When I was 25 and working on my first Broadway play, Some Americans Abroad, my friend Bill gave me this book with the inscription: 'Descend into yourself. Search for the reason.' I was searching for my own reasons for being an actress and wanted to see myself as an artist, but it all seemed a little pretentious. This book helped me see that making art is about the search; the questions, not the answers. The book is also a tribute to generosity among artists. Rilke never talks down to the young poet. He inspires him to search inwardly and find himself through his poetry. Since I'd struggled with a fear of being alone, this book helped me to see solitude as invaluable if I was to express myself. I also just love this quote: 'Be considerate of aging people, who fear that being-alone in which you trust.'
The Artist's Way By Julia Cameron
Almost six years ago, before I was given the incredible opportunity to be in Leaving Las Vegas, I was going through a long period of artistic confusion. I'd spent years doing work that hadn't pushed me enough, and I was beginning to wonder if I had any talent. This book helped me recall why I loved being an actress and why I had to continue. I'd become disconnected from the childlike play that art could be. I was spending so much time fearing I wasn't good enough that I lost the sense that my artistic expression was worthy. This book is a wonderful step-by-step way to reclaim your youthful love of creating and your faith in yourself. One of the most important ideas it gave me was something called morning pages—daily stream-of-consciousness writing that allows you to purge your demons, fears, frustrations, anger, or ordinary blather, to clear your head and allow your heart and instinct to connect with your higher creative self. This book helps you remember.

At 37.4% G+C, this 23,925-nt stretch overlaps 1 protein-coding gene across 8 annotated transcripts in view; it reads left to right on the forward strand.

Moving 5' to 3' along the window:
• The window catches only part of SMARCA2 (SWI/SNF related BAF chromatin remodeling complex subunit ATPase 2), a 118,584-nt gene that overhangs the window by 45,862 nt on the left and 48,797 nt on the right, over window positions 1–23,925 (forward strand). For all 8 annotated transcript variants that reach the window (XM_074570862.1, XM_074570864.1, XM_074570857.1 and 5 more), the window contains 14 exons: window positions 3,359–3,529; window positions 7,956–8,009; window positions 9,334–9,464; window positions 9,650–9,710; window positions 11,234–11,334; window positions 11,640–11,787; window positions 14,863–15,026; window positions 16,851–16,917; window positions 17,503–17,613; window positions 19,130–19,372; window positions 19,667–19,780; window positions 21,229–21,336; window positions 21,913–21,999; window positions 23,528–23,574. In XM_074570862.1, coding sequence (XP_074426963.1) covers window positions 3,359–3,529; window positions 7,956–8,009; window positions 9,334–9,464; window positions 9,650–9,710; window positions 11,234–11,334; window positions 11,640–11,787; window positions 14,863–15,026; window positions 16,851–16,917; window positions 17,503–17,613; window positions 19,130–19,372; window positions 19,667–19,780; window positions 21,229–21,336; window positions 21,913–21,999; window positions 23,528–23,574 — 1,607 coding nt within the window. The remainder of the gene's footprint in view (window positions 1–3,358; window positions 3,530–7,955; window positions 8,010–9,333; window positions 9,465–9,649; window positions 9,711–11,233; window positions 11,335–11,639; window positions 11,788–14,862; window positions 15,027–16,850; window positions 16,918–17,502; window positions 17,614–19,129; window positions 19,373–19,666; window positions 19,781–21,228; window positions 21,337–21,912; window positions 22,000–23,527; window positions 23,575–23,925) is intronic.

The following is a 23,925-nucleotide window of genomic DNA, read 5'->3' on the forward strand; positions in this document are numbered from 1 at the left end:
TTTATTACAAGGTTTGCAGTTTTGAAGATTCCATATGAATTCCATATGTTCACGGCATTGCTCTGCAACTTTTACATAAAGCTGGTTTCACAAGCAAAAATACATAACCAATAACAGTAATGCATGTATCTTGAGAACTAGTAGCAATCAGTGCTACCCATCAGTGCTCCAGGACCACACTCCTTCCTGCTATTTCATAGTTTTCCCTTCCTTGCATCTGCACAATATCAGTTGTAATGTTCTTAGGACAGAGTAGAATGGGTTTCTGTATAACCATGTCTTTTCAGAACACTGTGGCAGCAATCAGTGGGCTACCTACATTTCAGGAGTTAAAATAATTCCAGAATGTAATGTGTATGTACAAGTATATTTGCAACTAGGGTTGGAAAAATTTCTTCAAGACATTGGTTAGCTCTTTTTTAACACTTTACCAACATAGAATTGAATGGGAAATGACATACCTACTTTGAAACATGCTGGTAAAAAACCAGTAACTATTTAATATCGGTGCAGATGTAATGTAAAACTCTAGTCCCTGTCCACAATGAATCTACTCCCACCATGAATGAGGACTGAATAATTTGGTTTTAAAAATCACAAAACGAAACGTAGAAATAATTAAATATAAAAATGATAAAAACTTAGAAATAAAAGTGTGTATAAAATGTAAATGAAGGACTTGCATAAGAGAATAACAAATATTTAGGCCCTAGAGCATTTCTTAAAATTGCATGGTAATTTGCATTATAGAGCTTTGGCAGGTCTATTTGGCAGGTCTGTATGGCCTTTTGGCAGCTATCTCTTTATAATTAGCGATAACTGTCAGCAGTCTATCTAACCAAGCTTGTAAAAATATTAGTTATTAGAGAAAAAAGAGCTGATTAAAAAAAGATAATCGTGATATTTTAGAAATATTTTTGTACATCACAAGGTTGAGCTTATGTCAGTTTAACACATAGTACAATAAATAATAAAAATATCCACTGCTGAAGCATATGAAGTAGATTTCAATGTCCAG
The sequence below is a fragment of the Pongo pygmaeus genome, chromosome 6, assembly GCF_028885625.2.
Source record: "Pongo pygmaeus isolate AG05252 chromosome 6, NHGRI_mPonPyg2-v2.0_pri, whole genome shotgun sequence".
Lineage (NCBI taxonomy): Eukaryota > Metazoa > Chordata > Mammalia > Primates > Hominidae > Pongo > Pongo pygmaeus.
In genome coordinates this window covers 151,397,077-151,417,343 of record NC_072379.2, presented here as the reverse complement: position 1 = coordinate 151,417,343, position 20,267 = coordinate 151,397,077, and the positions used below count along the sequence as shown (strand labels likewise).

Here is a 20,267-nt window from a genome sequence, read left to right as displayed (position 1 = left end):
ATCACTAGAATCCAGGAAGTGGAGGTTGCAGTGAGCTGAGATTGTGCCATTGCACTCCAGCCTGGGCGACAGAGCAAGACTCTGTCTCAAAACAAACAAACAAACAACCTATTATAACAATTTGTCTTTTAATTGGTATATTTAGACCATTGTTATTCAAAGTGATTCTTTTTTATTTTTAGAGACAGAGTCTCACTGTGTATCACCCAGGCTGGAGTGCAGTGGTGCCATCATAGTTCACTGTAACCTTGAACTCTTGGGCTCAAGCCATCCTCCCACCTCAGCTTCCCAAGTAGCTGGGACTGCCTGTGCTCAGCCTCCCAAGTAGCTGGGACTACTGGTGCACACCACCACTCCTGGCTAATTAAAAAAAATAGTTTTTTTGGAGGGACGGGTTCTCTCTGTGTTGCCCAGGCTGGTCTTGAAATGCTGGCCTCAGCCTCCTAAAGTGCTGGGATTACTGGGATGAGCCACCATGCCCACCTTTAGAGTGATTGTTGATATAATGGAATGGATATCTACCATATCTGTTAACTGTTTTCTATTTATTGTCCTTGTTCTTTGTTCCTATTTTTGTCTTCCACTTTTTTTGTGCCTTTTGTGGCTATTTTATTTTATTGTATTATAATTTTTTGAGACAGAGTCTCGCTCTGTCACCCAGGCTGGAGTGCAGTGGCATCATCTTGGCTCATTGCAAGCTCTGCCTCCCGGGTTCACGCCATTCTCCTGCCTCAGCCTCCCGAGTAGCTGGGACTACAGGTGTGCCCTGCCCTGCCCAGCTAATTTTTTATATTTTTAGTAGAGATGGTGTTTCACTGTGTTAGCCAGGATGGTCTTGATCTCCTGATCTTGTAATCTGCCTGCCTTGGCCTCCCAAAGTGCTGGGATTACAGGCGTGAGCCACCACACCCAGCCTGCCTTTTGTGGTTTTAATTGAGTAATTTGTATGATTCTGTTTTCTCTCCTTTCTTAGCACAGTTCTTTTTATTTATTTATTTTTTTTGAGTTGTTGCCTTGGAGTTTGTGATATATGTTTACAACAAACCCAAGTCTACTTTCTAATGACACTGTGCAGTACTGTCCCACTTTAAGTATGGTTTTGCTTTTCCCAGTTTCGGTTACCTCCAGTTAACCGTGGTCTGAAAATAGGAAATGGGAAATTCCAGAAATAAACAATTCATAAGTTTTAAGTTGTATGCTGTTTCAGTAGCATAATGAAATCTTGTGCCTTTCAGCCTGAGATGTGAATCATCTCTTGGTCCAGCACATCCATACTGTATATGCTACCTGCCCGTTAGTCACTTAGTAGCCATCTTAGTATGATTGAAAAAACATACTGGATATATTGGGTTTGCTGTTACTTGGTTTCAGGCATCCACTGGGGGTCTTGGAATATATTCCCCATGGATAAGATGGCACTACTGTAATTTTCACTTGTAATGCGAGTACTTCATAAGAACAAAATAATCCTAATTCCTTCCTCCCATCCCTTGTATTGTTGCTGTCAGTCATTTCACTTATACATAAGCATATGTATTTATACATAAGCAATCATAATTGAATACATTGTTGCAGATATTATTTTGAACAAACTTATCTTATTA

For Whom the Bell Tolls By Ernest Hemingway
At Wellesley, I was still intimidated by "important" books written by "important" writers. Once I went up to our little house in Maine to get away and be alone for a few days. I of course became lonely and decided to read a book. I went to the store and chose this one. I read and read and couldn't stop, finishing it in one day. It's written in a beautifully poetic but direct and simple way that I could instantly take in. Even though the story is about the Spanish Civil War, it's really about a man's courage to follow through with his mission and a woman's love giving him the strength to fight on. I remember feeling tense and afraid all day, as if I was in the mountains with the main character. After reading it, I no longer felt as intimidated by literature, and I appreciated the way the solitary act of reading could transport me to another world. I finally understood the companionship that books give.
Robert Kennedy and His Times By Arthur M. Schlesinger Jr.
I was working on the television series Call to Glory, about an Air Force family in the 1960s. I'd left Wellesley, and was glad the show prompted me to educate myself about that tumultuous period in our history. Robert Kennedy was such an inspiring figure. His interest in politics seemed to come not from a desire for power, but from a need to help our society live up to its ideals. He had always felt left out of his family's inner circle, and his feelings of insecurity drove him to connect with others who felt the same way. It was after reading this book that I decided to go back and continue my education. I felt I needed to know more about the world if I was ever going to try and follow his example.
Printed from Oprah.com on Wednesday, December 11, 2013